As the progressive movement here in the U.S. rallies on behalf of the rights of refugees and people targeted for their identities, it is an important reminder that Israel has been pursuing similar policies for decades. The many Jewish organizations that have admirably joined efforts to end the Arab and Muslim ban in the U.S. should equally vociferously object to Israel’s decision to restrict entry by political position.


In fact, the greatest impact of Israel’s new law will likely be on Palestinians -inside Israel, in the occupied territories, and in the diaspora. Palestinians from the West Bank, Gaza, East Jerusalem or abroad who are married to Israeli citizens, for example, may be forced between not traveling abroad at all or finding themselves in exile when they attempt to return. Those who want to enter Israel for medical treatment or family reunification may find it impossible. And Palestinians around the world who speak up for their rights, and who have already faced arbitrary rejections upon attempting to enter, now face an official policy that will exclude them from their homeland.



The public naming of JVP on this list is significant. Clearly, the Israeli government is very aware that increasing numbers of Jews and all people worldwide support the BDS movement, and are seeking to intimidate and coerce us into silence. It will not work. JVP members have no doubt about the justice of fighting for equality and freedom for all people in Israel/Palestine, and the legitimacy and efficacy of BDS to bring that day closer. As long as Israel continues to violate the fundamental rights of Palestinians, people will continue to speak out -Palestinians, Jews, and people of conscience the world over.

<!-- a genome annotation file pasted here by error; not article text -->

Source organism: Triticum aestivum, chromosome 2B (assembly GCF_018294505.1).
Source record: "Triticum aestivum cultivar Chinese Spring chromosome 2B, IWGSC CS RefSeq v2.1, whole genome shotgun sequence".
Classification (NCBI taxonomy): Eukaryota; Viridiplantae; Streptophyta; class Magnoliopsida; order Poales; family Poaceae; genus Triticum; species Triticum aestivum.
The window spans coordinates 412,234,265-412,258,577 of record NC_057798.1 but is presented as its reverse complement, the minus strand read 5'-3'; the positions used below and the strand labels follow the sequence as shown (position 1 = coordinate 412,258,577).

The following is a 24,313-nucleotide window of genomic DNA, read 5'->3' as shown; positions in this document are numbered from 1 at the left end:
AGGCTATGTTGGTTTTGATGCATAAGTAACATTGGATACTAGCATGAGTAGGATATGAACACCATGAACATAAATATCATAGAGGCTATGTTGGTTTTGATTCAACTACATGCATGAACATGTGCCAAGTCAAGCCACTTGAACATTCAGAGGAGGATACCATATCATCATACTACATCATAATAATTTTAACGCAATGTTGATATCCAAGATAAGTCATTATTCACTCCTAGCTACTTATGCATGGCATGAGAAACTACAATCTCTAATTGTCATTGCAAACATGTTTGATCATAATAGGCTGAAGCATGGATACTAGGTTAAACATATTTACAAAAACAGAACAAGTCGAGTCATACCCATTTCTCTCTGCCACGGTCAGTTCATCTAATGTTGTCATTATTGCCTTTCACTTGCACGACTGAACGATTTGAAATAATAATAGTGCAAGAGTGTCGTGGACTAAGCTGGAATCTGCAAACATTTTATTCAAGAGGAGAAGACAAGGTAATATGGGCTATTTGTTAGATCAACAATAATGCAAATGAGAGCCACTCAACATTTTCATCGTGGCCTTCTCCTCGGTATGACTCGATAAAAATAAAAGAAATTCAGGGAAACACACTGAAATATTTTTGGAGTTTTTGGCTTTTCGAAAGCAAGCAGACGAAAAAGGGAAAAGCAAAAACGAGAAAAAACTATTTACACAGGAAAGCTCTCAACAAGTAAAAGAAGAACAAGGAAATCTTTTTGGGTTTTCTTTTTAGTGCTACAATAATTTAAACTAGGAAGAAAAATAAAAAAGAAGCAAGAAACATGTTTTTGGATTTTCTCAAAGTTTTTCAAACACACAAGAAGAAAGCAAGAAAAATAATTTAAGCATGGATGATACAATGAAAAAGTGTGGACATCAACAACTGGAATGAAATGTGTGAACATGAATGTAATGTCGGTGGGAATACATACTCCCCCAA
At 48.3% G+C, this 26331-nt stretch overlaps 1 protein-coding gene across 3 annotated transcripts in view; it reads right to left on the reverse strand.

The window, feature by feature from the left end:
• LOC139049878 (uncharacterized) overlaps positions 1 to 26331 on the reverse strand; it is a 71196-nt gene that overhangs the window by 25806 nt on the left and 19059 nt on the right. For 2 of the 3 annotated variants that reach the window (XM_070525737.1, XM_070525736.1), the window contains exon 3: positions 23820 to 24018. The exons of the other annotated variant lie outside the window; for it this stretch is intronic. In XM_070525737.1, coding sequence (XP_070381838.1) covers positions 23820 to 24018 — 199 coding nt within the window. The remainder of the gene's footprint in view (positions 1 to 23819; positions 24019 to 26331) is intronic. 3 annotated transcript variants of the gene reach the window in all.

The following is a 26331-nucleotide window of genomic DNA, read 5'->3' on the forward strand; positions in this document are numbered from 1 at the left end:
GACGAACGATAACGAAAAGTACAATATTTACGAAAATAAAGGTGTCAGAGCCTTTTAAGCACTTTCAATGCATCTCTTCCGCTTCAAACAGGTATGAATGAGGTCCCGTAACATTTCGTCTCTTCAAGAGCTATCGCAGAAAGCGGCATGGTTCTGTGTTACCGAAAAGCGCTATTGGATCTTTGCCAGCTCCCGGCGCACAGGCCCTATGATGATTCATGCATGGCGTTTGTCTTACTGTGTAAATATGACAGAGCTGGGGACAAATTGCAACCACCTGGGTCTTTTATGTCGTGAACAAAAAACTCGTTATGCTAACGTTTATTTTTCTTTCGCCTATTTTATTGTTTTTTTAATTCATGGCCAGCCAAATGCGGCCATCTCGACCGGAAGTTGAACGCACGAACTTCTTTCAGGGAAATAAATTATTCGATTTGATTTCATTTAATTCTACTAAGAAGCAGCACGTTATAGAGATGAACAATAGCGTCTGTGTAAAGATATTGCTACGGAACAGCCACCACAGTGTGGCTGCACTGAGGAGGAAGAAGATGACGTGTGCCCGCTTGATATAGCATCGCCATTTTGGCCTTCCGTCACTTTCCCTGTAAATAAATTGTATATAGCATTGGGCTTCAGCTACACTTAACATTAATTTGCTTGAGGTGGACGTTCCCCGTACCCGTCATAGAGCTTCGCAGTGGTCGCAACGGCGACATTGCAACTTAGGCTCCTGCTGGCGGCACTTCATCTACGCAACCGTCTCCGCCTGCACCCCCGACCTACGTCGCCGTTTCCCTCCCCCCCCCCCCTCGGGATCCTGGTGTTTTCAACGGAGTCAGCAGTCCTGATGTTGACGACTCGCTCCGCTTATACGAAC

Rebecca Vilkomerson is the executive director of Jewish Voice for Peace.

Blowback: long term consequences

January 6, 2018

New York state has always been the centre of bending the knee to Israel. It cost Bobby Kennedy his life when a deranged Palestinian shot him. Sirhan Sirhan was simply part of the blowback for the US Middle East policies.
Stephen Kinzer former NYTimes correspondent who wrote the best book on the US 1954 coup in Guatemala, wrote about Sirhan’s troubled life:

“I can explain!” Sirhan cried out as he was arrested. “I did it for my country!” At the time, that seemed to be no more than the raving of what one American newspaper called “a mad man”. Now that the word understands much more about the upheaval that produced Sirhan, it sounds quite different.


Sirhan was not simply a “Jordanian citizen”, as he was called at the time. He was an embittered Palestinian who had been born in 1944 to a Christian family in Jerusalem. During the war that broke out when he was four years old, Jewish insurgents seized his house, and his family was forced to flee. He was nearly killed in an Irgun bombing at the Damascus Gate, and witnessed other violent attacks that deeply traumatised him.


As a young refugee, Sirhan attended a school where teachers exhorted students to struggle for Palestinian rights. Later his family moved to California, and he was there when Israel seized East Jerusalem and other Arab territories in the Six-Day War of 1967. He told at a friend that he believed Fatah was justified in using terror to oppose Israeli rule.


During the 1968 presidential campaign, Sirhan came to identify Robert Kennedy, who he had originally supported, as a friend of Israel. Three weeks before committing his crime, he watched a documentary about Kennedy’s involvement with Israel on CBS television. Soon afterward he heard a radio tape of Kennedy telling an audience at a Los Angeles synagogue that he would maintain “clear and compelling” support for Israel. After hearing it, a relative later testified, Sirhan ran from the room with “his hands on his ears, and almost weeping”.